By Paul T. Choate
Sept. 19, 2012. People from all over flock to the Blue Ridge Mountains every year for a few weeks in autumn to see the vibrant colors of the changing leaves as the air starts to get cooler. A local professor is one of the leading experts in providing tips for the “leaf lookers.”
Dr. Howard Neufeld, of Vilas and a professor of plant physiology at Appalachian State University, is considered to be one of the most foremost experts on just how vibrant and beautiful the annual changing of the leaves will be in the Blue Ridge Mountains.
Dr. Neufeld has a Ph.D. in physiological plant ecology from the University of Georgia, a master’s in forest ecology from Yale University and a bachelor’s in forestry from Rutgers University. Through his expertise on the subject he has become known as the “Fall Color Guy” and since 2007 has written on the subject for VisitNC.com, the North Carolina Division of Tourism’s website.
This year is looking to be one of the better years, with some very vibrant colors expected to show up right here in the High Country.
“A couple of weeks ago people might have noticed the weather changed and we started getting into that fall pattern,” said Dr. Neufeld. “Those cool mornings and sunny, warm afternoons are really conducive to building up fall color.”
The weather patterns have literally everything to do with just how beautiful the leaves will be during the peak times in autumn. Dr. Neufeld explained that when the chlorophyll (the green pigment) in the leaves degrades it lets through the orange and yellow pigments, which are present year round underneath the green pigmentation. However, the vibrant reds are created in September and October, and need sugar called anthocyanins. Sunny days and cool nights are the best conditions for enhancing the anthocyanins. The sunny days allow for more production of these sugars and the cool nights and mornings allow the leaves to retain more of them.
Rainfall and cloud cover play a big role as well. Too much cloud cover and the leaves will not be able to generate enough anthocyanins. However, in contrast, too many days without rain and the leaves just go from green to brown.
“We avoided the severe drought that plagued the middle part of the county – and even the northern part of the country – and that’s good because if you have a really severe drought like we did two or three years ago, the trees go from being green and then they just drop their leaves.”
Dr. Neufeld said that as long as the High Country continues to have plenty of sunny weather and brisk mornings, the leaf lookers from all over will be pleased with what they find in our area. He is forecasting the peak to be around mid-October, but said there is a slight chance that it may occur slightly earlier than that this year.
As we move closer to the peak of “leaf season,” you can follow Dr. Neufeld online at VisitNC.com’s fall color page, on his blog and at his Appalachian State University web page.
Press release from Grandfather Mountain:
Grandfather Mountain Offers Fall Predictions
Sept. 24, 2012. The cooler turn of weather has placed fall on the minds of many and the question of what the season will bring in terms of leaf change is a common one at Grandfather Mountain. Director of Education and Natural Resources Jesse Pope has been keeping a close watch on the trees and more importantly the weather.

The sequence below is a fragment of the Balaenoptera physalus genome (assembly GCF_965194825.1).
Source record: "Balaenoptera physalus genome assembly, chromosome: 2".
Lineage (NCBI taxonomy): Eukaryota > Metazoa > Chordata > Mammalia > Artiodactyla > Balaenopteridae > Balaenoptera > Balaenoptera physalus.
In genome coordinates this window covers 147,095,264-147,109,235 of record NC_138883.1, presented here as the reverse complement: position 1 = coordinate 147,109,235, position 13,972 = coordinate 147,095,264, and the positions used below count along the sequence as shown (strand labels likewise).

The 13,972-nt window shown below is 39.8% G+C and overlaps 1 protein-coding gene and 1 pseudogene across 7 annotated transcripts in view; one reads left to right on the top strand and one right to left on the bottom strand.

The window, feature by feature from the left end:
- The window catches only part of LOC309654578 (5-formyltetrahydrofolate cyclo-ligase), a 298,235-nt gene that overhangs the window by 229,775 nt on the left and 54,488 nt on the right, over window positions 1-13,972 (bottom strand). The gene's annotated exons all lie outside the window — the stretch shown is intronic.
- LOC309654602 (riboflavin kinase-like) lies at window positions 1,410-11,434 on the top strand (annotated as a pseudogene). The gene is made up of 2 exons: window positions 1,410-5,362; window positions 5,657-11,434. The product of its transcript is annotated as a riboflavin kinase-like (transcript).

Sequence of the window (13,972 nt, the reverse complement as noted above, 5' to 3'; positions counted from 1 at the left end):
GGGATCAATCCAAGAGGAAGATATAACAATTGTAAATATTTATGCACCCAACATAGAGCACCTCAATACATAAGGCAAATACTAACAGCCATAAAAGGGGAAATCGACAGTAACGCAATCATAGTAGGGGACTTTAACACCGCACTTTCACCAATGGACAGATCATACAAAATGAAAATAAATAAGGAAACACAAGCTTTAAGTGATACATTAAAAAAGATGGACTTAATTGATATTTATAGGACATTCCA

“The weather in September is very important to how vibrant fall colors will be,” said Pope. “Sunny days and cool nights are important, as well as not getting too much wind and rain that could potentially bring the leaves down prematurely.”
The plants that typically turn early such as yellow buckeyes, maples, sourwood, huckleberries and Fraser magnolias have already changed color or are in the process right now.
Pope believes that fall color opportunities will be nice at Grandfather Mountain though they may be just a little bit early this year. The transition to fall colors is just beginning on Grandfather with the best colors expected around the first or second weekend in October.
“It’s impossible to precisely predict when the peak color will be,” said Pope. “But one of the great things about Grandfather is that even if you miss it on the Mountain, the high vantage point is a great way to view the color as it works its way to the valleys below.”
The Grandfather Mountain Stewardship Foundation’s Education Staff is offering the “Colors of Grandfather” guided walks at 1 p.m. on October 13, 14, 20 and 21. The walk is included in park admission and gives visitors the opportunity to learn more about how and why leaves change color in the fall. The staff member leading the program can answer questions about the season and identify specific trees along the walk.
The Mountain is open every day in the fall, weather permitting. From September 24 through October 21, ticket sales last from 8 a.m. to 5:30 p.m. with the park closing at 6:30 p.m. The hours of operation from October 22 through October 31 are 9 a.m. to 5:30 p.m. with ticket sales ending at 4:30 p.m. For current weather conditions, phone the Entrance gate at 828-733-4337.
The Grandfather Mountain Stewardship Foundation is a not-for-profit corporation established to preserve Grandfather Mountain, operate the nature park sustainably in the public interest, provide an exceptional experience for guests, and inspire them to be good stewards of the earth’s resources. For more information, visit www.grandfather.com or call 800-468-7325.
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